Economy 3 MIN READ

Term deposit yields climb on hawkish BSP hints

March 1, 2023By BusinessWorld

YIELDS on the term deposits auctioned off by the Bangko Sentral ng Pilipinas (BSP) climbed on Wednesday amid hawkish policy signals and ahead of the release of February inflation data.

Demand for the BSP’s term deposit facility (TDF) totaled PHP 245.13 billion on Wednesday, lower than the PHP 300 billion on the auction block. This was also below the PHP 324.786 billion in bids logged last week for the PHP 280 billion on offer.

Broken down, the seven-day deposits attracted PHP 149.636 billion in tenders, lower than the PHP 160 billion on the auction block as well as the PHP 159.827 billion in bids recorded the prior week for a PHP 150-billion offer.

Accepted rates for the one-week papers ranged from 6.368% to 6.65%, higher than the 6.25% to 6.55% logged the previous week. This brought the average rate for the tenor to 6.4687%, up by 8.01 basis points (bps) from the 6.3886% seen on February 22.

For the 14-day deposits, tenders hit PHP 95.494 billion, below the PHP 140-billion offer and the PHP 164.959 billion in bids last week for the PHP 130 billion auctioned off by the BSP.

Accepted yields were from 6.3945% to 6.62%, up from the 6.25% to 6.49% band recorded the previous week. This brought the average rate of the two-week deposits to 6.4932%, rising by 7.52 bps from the 6.055% logged a week ago.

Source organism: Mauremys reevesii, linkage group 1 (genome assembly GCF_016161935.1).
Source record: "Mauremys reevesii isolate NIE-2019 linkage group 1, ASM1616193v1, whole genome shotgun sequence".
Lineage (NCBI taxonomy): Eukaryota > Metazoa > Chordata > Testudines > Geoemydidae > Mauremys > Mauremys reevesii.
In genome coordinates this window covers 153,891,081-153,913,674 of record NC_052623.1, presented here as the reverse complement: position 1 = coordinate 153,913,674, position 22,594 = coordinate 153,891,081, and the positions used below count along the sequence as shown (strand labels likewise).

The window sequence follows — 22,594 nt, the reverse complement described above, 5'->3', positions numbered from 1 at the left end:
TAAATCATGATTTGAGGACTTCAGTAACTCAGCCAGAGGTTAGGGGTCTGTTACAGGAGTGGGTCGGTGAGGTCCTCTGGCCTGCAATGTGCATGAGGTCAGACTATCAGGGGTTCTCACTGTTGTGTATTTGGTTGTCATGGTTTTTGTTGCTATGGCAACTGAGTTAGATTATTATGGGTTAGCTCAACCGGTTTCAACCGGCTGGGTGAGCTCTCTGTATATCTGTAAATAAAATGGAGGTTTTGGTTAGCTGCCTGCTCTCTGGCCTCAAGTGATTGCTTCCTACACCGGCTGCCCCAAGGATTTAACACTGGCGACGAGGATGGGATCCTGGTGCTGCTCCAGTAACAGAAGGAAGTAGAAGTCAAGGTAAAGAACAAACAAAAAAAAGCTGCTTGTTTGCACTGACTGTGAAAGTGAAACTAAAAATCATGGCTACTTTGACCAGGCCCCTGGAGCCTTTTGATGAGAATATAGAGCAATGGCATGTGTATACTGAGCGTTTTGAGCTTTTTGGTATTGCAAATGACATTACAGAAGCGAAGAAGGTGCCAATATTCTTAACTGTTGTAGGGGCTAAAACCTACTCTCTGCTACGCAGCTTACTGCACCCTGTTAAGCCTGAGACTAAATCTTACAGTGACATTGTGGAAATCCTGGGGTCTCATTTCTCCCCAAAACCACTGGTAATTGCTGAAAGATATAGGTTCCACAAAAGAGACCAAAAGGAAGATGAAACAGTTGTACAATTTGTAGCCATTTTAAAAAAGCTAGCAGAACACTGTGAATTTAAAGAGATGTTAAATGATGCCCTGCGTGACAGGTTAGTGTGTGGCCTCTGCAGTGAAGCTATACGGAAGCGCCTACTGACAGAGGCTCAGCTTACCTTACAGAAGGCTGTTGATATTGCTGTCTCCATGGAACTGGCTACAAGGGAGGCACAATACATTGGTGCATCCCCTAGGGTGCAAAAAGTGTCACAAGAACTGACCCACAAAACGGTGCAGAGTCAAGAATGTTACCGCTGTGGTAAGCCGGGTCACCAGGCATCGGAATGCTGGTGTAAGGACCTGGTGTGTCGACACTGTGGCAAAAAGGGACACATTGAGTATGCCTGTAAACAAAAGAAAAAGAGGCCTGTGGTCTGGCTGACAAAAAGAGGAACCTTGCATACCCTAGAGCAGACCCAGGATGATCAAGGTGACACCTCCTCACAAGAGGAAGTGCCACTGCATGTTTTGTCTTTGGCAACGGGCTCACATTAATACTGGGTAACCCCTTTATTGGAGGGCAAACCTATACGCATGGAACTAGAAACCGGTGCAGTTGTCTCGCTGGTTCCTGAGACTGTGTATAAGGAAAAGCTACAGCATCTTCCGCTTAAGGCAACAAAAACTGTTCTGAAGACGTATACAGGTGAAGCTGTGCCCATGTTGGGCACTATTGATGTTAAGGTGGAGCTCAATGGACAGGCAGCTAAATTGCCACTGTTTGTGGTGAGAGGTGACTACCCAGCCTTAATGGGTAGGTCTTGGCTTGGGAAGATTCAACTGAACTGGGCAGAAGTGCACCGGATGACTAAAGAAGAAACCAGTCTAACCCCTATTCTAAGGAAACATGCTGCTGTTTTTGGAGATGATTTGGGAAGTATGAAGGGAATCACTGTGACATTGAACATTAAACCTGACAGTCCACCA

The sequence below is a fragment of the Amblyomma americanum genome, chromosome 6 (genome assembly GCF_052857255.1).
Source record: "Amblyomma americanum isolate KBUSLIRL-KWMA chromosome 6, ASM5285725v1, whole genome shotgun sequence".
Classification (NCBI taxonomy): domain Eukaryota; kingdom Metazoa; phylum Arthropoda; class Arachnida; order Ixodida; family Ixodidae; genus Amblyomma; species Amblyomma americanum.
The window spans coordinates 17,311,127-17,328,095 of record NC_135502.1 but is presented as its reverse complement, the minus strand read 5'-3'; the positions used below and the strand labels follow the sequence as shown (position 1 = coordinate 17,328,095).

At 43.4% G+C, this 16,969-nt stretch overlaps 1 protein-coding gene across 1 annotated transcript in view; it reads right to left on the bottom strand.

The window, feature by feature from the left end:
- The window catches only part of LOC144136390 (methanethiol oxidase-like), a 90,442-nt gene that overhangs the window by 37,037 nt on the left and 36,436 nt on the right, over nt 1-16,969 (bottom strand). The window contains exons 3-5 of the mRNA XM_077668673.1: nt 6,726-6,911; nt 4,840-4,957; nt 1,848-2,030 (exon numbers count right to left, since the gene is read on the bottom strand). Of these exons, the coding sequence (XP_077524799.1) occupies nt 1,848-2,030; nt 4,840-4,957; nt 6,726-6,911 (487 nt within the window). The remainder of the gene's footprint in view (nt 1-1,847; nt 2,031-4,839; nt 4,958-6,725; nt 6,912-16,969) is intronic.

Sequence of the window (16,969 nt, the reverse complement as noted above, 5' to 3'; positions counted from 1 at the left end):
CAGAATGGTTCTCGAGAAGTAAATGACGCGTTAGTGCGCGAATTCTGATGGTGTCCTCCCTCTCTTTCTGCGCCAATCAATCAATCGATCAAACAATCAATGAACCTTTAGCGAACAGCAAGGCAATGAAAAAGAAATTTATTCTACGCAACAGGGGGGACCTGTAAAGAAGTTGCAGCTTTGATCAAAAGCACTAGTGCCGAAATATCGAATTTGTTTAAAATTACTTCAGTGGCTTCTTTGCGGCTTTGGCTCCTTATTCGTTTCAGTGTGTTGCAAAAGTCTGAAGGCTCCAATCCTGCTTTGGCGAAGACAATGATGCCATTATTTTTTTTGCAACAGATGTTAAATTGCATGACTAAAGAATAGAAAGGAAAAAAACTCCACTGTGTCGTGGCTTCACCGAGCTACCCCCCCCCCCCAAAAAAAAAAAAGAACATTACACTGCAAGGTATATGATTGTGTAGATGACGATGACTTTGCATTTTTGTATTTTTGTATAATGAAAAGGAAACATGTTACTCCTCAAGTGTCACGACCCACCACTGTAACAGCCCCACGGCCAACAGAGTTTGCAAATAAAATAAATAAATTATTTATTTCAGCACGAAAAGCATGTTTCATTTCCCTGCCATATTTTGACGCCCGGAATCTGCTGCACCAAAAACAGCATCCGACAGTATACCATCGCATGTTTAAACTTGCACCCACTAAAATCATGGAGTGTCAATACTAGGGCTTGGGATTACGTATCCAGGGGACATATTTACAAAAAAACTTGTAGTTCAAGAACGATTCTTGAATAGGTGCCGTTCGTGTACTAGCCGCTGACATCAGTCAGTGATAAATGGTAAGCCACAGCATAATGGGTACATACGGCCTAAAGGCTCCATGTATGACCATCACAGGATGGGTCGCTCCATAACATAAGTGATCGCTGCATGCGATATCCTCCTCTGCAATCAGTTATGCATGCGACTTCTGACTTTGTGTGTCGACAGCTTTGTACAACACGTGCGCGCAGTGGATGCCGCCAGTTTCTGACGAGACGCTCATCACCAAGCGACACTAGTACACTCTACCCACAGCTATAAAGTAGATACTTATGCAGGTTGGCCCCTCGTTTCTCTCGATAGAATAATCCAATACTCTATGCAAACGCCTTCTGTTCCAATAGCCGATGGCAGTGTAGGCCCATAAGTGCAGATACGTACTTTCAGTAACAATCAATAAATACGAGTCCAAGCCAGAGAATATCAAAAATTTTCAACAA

The central bank has not auctioned off 28-day term deposits for more than two years to give way to its weekly offering of securities with the same tenor.

The term deposits and the 28-day bills are used by the BSP to mop up excess liquidity in the financial system and to better guide market rates.

TDF yields climbed on Wednesday amid hawkish policy signals from the BSP and ahead of the release of February inflation data, Rizal Commercial Banking Corp. Chief Economist Michael L. Ricafort said in a Viber message.

BSP Governor Felipe M. Medalla earlier said the Monetary Board might hike policy rates again at its next meeting on March 23 to quell demand-side pressures and manage inflation expectations.

He said a 25-bp hike is the “most likely” option this month due to a “great possibility” that inflation has already peaked in January as non-monetary measures are starting to dampen price increases.

The BSP raised benchmark interest rates by 50 bps at its February 16 meeting, bringing its key rate to 6%, the highest in nearly 16 years.

The Monetary Board has increased borrowing costs by a total of 400 bps since May 2022 to tame inflation.

Meanwhile, February inflation likely settled within the 8.5% to 9.3% range, the BSP said on Tuesday. This would follow January’s 8.7% print, which was the quickest since November 2008.

If realized, February would mark the 11th straight month that inflation would exceed the BSP’s 2-4% target range. The upper end of the forecast or 9.3% would be the fastest pace recorded in more than 14 years or since the 9.7% recorded in October 2008.

“Upward price pressures for the month are expected to emanate from higher LPG (liquefied petroleum gas) prices as well as elevated prices of key food items, such as pork, fish, egg, and sugar,” the BSP said. “Meanwhile, the lower prices for domestic petroleum, fruits and vegetables, chicken, and beef, along with the peso appreciation could contribute to easing price pressures during the month.”

The BSP sees inflation averaging 6.1% this year.

The Philippine Statistics Authority will release the February consumer price index on March 7. — Keisha B. Ta-asan

This article originally appeared on bworldonline.com

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